For years, the North Carolina Courage have embraced their self-appointed role as perennial underdogs — even as their star-studded roster has racked up NWSL trophies and titles, winning back-to-back championships in 2018 and ‘19.
Head coach Paul Riley has hammered the narrative home to such a degree that it’s become a running joke amongst rival coaches.
In the past, it’s been hard to know whether he was trolling the media or just fueling his squad. And yet in 2021, the moniker might finally fit.
After a trophy-less 2020, the Courage enter the latest NWSL season having lost a trio of world-class stars: Crystal Dunn was traded to Portland in the offseason, while both Sam Mewis and Abby Dahlkemper signed with Manchester City.
To say the losses could impact the club is an understatement: Mewis was just named the best player in the world by ESPN. Dunn came in at No. 6, while Dahlkmper was No. 29.
Their collective departure already has fans wondering if the Courage dynasty is over, even before the upcoming season begins.
Lynn Williams might have something to say about that.
Courage fans don’t need to be told how important Williams is to the franchise. She was drafted by the club’s predecessor (the Western New York Flash) in 2015 and subsequently moved with the team to Cary. She has since led the Courage in scoring for the last three non-Covid seasons, and is now the second all-time leading scorer in NWSL history.
Despite these accomplishments, it’s been easy to overlook Williams’ talent given just how loaded the Courage have been. That’s about to change in 2021. And while everyone may want to talk about what the Courage have lost, the real story might be the leader they’ve found.
Williams, for starters, isn’t apologizing about that “underdog” narrative.
“In the past, people really got annoyed with us, saying ‘you guys are clearly not the underdogs,’ but I always think that it’s not necessarily about your performance or your results. It’s an attitude… an underdog attitude is somebody who’s always going to fight no matter how much success they’re having.”
It’s precisely that attitude that has guided Williams in her own career. Looking at the player she is today, it’s mind boggling to think she received just one college offer (she scored 50 goals as a high school senior, so it’s not like she was hiding).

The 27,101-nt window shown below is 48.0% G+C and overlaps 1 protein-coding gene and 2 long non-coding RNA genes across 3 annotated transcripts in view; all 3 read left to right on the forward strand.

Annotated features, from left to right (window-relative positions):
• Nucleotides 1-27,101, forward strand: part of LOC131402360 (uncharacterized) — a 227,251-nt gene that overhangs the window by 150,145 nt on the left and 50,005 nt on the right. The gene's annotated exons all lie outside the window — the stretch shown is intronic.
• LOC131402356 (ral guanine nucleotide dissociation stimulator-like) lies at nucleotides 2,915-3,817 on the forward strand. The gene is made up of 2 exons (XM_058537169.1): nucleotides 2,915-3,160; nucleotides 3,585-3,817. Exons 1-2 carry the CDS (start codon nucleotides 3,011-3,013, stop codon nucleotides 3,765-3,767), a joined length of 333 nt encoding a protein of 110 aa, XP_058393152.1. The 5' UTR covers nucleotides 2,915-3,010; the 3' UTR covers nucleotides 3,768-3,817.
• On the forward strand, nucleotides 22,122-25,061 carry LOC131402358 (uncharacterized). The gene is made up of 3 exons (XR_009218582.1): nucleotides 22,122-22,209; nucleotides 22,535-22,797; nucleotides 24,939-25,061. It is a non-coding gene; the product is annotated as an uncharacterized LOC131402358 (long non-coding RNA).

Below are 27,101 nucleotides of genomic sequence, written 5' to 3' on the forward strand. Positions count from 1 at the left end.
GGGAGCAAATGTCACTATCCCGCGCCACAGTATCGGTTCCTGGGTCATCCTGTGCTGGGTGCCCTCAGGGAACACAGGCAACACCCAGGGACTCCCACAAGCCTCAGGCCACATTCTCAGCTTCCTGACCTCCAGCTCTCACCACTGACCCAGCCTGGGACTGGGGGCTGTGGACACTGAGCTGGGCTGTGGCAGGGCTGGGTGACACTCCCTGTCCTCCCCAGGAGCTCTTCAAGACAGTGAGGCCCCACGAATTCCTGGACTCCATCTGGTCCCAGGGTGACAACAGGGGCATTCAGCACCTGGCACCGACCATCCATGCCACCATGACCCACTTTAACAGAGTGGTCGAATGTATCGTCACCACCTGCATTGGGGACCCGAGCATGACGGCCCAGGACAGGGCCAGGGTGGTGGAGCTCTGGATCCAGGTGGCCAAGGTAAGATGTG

Thankfully for soccer fans, Pepperdine University saw something special in Williams. Three NWSL Championships, three NWSL Shields, a Golden Boot, and an NWSL MVP award later, it’s clear they were right.
Williams knows what it’s like to be doubted as a player. Now she’s the face of a franchise in transition.
“For the longest time, everybody has always wanted us to lose. And now they see this opportunity as ‘finally the Courage are going to lose.’ I think that for me, that’s a challenge that I’m willing to accept.”
She already has a warning for teams thinking too far ahead: “We are still going to be just as hard to play and just as hard to beat.”
As someone who’s been with the Courage from the start, Williams knows she’s officially grown out of her ‘up-and-coming’ phase, admitting “sometimes I don’t see myself as this veteran player, but I definitely am, and I can’t deny that any longer.”
Hopping on the phone with me after a training session in the North Carolina heat, the Fresno, California native speaks with a fluid calmness underscored by the confidence of a woman who knows who she is and what she’s capable of, despite having to defy an underdog label time and time again.
When the ninth NWSL season begins, Williams won’t just step onto the pitch as a leader for her team, but also as a player who has found her voice and discovered her platform within the larger soccer world. At the same time that she’s competing to represent her country in Tokyo, Williams is also challenging it to transform 2020’s racial reckoning into tangible change. And while her actions on the field may determine the course of both the Courage’s season as well as the USWNT’s shot at gold, it’s her actions off the field that could change the game for Black women in soccer.
Amidst the flurry of big-name exits last year, Williams became a more permanent pillar for her team, signing an extension with the Courage in August that will keep her with the team through 2023.
Now acting as an independent entity from the U.S. Soccer Federation, the NWSL no longer has to adhere to all of the previous regulations regarding how national team players’ NWSL salaries are financed. This means national team players have the option to sign directly with their NWSL teams, an option Williams has exercised (as have Dunn and Lindsey Horan in Portland).
The new contract gives her more stability and income security — something that still eludes so many in the league.